Other hangouts are just pure whimsy. Chuckle Park, in a tiny lane off Little Collins Street, describes itself as “one of the shiniest diamonds in the rough that is Melbourne’s laneway scene” and is, in fact, eccentricity itself; a fake grass floor, red plastic seating, plants growing in jars strung overhead and a vintage caravan at one end dispensing jugs of Sangria, sliders and meatballs. A statue of the Virgin Mary perches on top of the caravan, swathed in plastic flower garlands. Lunchtime crowds are drinking merrily. On Tattersalls Lane, there is an even weirder bar, Section8, housed in an old container with wooden palettes for seats and abundant graffiti. Potted palms soften the grungy look, while urban grooves entertain a crowd who act as though it is perfectly normal to be sitting in what is effectively a wire cage, on bits of old wood.

Some laneways, created as tourist attractions, are invariably a disappointment and living proof that you cannot really manufacture something as spontaneous as either street art or atmosphere. Dame Edna Place is the biggest letdown. The street sign is surrounded by lights, as befits Melbourne’s best-known lady export – "and average Australian housewife" from  Moonee Ponds – and there are some brassy stars inlaid in the pavement but there is not a graffitied gladioli or a painted possum in sight, just bare walls and a smell of drains. ACDC Lane, another manufactured laneway previously and boringly called Corporation Lane, is more successful and clearly a setting in which the rock band’s fans are happy to express themselves with a spray can. A wedding party is in full swing here, the bride in cream satin, posing for photographs against a wall of spray-painted monsters on motorbikes, her peach-clad bridesmaids teetering in high heels on the smooth bluestone cobbles. Glamor-meets- grunge wedding pictures are clearly big in Melbourne, as we spot other brides along the way.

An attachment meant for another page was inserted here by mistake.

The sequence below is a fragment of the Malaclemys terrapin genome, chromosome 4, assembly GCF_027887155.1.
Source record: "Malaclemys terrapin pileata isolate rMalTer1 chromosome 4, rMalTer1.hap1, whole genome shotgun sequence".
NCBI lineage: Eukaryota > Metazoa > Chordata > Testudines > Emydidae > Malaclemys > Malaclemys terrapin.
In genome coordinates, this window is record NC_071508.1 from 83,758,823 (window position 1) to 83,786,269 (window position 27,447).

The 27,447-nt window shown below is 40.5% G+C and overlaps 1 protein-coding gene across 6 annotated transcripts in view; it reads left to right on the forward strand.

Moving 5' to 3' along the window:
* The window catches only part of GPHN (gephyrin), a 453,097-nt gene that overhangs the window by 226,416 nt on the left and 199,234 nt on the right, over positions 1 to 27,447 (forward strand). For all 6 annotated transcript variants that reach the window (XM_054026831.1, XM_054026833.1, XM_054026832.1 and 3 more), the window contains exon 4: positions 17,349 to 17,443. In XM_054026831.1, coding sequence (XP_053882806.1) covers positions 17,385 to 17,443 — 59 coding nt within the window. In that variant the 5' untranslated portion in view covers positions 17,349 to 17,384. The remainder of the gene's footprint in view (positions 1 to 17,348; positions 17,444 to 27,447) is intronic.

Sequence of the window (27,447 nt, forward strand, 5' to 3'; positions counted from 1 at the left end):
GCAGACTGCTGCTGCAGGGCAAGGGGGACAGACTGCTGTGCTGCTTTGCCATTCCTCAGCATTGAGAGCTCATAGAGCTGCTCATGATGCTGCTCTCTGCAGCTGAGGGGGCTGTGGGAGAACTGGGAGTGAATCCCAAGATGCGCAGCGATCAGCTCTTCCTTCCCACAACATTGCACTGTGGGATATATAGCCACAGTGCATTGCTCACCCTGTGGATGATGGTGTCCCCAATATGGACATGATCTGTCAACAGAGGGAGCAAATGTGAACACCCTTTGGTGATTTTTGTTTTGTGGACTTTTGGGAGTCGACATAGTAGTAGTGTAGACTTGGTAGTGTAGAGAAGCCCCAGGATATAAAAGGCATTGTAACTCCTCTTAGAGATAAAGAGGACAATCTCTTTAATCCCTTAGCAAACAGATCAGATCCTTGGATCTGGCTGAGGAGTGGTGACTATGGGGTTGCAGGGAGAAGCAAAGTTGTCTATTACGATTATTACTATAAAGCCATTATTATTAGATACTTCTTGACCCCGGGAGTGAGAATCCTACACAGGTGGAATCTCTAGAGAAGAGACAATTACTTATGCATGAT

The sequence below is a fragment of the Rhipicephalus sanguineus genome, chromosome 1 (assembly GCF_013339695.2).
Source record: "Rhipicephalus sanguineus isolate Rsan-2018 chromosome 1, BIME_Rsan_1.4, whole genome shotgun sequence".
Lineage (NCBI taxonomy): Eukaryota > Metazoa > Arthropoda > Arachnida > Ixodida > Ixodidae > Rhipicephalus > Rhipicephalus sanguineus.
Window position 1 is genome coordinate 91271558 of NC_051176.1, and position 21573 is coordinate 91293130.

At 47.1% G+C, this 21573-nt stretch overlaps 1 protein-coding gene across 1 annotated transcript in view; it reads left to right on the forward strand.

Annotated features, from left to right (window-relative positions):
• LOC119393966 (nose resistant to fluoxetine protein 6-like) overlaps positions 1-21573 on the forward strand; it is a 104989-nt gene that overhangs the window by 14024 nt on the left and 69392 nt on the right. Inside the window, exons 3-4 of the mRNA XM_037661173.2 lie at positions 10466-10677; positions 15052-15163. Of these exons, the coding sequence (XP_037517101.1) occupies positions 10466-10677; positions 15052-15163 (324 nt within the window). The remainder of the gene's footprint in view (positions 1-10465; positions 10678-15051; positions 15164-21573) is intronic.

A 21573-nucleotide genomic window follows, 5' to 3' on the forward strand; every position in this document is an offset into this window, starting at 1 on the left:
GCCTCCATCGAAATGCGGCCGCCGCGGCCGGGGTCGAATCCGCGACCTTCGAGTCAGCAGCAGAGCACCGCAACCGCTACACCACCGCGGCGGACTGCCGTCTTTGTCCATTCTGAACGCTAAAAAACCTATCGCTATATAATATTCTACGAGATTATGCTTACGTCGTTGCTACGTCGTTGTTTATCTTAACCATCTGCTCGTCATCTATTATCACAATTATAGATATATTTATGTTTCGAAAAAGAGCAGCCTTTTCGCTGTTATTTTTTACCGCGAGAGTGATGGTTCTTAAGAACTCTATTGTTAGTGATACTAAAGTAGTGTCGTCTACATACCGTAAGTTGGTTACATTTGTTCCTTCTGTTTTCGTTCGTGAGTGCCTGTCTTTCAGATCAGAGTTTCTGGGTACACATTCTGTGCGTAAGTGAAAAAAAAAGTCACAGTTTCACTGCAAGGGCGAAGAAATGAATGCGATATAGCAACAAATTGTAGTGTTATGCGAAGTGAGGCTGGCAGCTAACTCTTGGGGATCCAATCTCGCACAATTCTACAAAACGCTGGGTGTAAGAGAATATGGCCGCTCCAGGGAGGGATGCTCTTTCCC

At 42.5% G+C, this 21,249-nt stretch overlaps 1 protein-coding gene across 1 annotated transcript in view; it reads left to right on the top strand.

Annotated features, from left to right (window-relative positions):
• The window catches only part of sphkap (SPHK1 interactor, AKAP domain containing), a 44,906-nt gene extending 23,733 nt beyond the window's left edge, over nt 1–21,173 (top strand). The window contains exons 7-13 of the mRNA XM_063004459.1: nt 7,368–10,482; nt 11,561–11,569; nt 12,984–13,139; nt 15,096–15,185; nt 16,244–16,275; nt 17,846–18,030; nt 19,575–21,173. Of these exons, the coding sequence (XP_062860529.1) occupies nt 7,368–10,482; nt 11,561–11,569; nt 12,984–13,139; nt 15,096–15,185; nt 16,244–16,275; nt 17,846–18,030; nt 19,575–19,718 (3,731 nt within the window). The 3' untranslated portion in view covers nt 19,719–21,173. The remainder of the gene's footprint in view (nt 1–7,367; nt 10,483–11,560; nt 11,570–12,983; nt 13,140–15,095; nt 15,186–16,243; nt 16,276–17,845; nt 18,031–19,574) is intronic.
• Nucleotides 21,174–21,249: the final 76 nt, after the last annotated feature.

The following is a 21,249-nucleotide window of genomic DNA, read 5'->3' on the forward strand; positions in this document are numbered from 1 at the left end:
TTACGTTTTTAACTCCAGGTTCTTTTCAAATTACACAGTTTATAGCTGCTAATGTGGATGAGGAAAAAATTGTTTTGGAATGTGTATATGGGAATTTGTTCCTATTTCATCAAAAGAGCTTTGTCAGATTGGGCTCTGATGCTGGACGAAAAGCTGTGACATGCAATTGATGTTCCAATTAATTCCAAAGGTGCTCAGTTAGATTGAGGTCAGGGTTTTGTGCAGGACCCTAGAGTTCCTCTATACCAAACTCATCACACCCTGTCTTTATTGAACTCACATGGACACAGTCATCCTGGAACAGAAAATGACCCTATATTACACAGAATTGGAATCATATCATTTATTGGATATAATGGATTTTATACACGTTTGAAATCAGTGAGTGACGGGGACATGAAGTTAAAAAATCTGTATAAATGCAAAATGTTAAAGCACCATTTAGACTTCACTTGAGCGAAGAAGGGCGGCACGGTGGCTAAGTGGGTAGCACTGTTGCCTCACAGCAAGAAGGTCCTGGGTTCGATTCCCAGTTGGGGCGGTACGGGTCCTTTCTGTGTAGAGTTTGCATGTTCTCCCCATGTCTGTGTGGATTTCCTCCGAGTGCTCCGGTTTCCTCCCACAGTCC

Such is the obsession with laneways, genuine or manufactured, that variations on a theme are developing. Multi-story, multi-use buildings in the city center are now known as “vertical laneways”. I visit Curtin House, an elegant Art Nouveau building squeezed between a convenience store and a Taiwanese restaurant. The building has variously housed a gentleman’s club, the Communist Party headquarters and a sex cinema and was bought in 2000 by entrepreneur Tim Peach, who said at the time, “I wanted to bring the building back to life – and that didn’t involve apartments.” The eclectic assortment of businesses inside is certainly worth of laneway status; Cookie, a hip Thai restaurant; a selection of young fashion designers; a Kung Fu academy; The Toff in Town, a burlesque and jazz bar; and on the top, a rooftop cinema and bar, with deckchairs overlooking the city rooftops. The stairwell, elevator and even the pipes are plastered with stencils, stickers, slogans, and spray paint.

Even the locals don’t find them

“I used to hang out in Curtin House in the 1980s when it was a squat,” says Gilbert. “My friend had a thousand square meter floor plan with ten toilets. There are dozens and dozens of rooftops like that and to get to them you go through cafes, bookshops, fashion houses... They are the secrets that allow a sense of wonder and surprise, a sense of discovery. Even the locals don’t find them, which is great. People need a sense of place in their own city.”

With the laneways, horizontal or vertical, now such a firm part of Melbourne, I wonder what the future will bring. “Melbourne could be one of the world's great eco-cities,” he says. “We have been working on reducing the carbon footprint of hundreds of buildings and the future is green precincts. It is not just about reducing our green footprint but also about reducing consumption. That is a double-edged sword because you have to keep consuming to grow but there is another form of consumption around creativity and culture. We have good things and we have to work hard to protect them. We have to become citizens in our cities and participate in democratic life. Our model for the future has to be socially just, inclusive and sustainable.”

“In the laneways you feel at home because you are gathering in a small space, like gathering around a fire,” he says. “We have forgotten the art of small. People become humans again. You delight in rubbing shoulders, sitting close by, watching people. There is a sense of discovery, of moments. Those things are very rare in life and the laneways give a taste of what is possible, of how to live in communities. They make people happy and that is our greatest journey: the one towards happiness.”